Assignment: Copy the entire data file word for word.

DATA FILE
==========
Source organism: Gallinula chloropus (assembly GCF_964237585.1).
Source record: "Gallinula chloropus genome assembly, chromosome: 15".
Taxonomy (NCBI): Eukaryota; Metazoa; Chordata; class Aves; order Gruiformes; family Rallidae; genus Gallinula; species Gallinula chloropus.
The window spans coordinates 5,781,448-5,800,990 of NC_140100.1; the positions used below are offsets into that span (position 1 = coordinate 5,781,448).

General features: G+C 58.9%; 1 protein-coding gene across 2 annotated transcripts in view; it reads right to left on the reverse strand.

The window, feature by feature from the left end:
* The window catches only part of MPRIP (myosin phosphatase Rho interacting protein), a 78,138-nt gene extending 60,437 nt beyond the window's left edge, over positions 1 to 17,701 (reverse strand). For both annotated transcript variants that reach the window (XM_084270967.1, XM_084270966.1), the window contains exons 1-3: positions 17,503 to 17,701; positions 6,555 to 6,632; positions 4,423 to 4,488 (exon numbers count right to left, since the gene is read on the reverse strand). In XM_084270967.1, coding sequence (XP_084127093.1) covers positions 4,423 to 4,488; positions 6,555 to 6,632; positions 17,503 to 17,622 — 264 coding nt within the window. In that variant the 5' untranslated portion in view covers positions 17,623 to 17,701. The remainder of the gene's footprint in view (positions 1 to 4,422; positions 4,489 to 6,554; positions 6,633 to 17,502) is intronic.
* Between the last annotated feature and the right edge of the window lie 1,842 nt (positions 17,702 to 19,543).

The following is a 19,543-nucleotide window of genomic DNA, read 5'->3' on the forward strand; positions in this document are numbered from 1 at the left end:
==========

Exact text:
Source organism: Gallinula chloropus (assembly GCF_964237585.1).
Source record: "Gallinula chloropus genome assembly, chromosome: 15".
Taxonomy (NCBI): Eukaryota; Metazoa; Chordata; class Aves; order Gruiformes; family Rallidae; genus Gallinula; species Gallinula chloropus.
The window spans coordinates 5,781,448-5,800,990 of NC_140100.1; the positions used below are offsets into that span (position 1 = coordinate 5,781,448).

General features: G+C 58.9%; 1 protein-coding gene across 2 annotated transcripts in view; it reads right to left on the reverse strand.

The window, feature by feature from the left end:
* The window catches only part of MPRIP (myosin phosphatase Rho interacting protein), a 78,138-nt gene extending 60,437 nt beyond the window's left edge, over positions 1 to 17,701 (reverse strand). For both annotated transcript variants that reach the window (XM_084270967.1, XM_084270966.1), the window contains exons 1-3: positions 17,503 to 17,701; positions 6,555 to 6,632; positions 4,423 to 4,488 (exon numbers count right to left, since the gene is read on the reverse strand). In XM_084270967.1, coding sequence (XP_084127093.1) covers positions 4,423 to 4,488; positions 6,555 to 6,632; positions 17,503 to 17,622 — 264 coding nt within the window. In that variant the 5' untranslated portion in view covers positions 17,623 to 17,701. The remainder of the gene's footprint in view (positions 1 to 4,422; positions 4,489 to 6,554; positions 6,633 to 17,502) is intronic.
* Between the last annotated feature and the right edge of the window lie 1,842 nt (positions 17,702 to 19,543).

The following is a 19,543-nucleotide window of genomic DNA, read 5'->3' on the forward strand; positions in this document are numbered from 1 at the left end: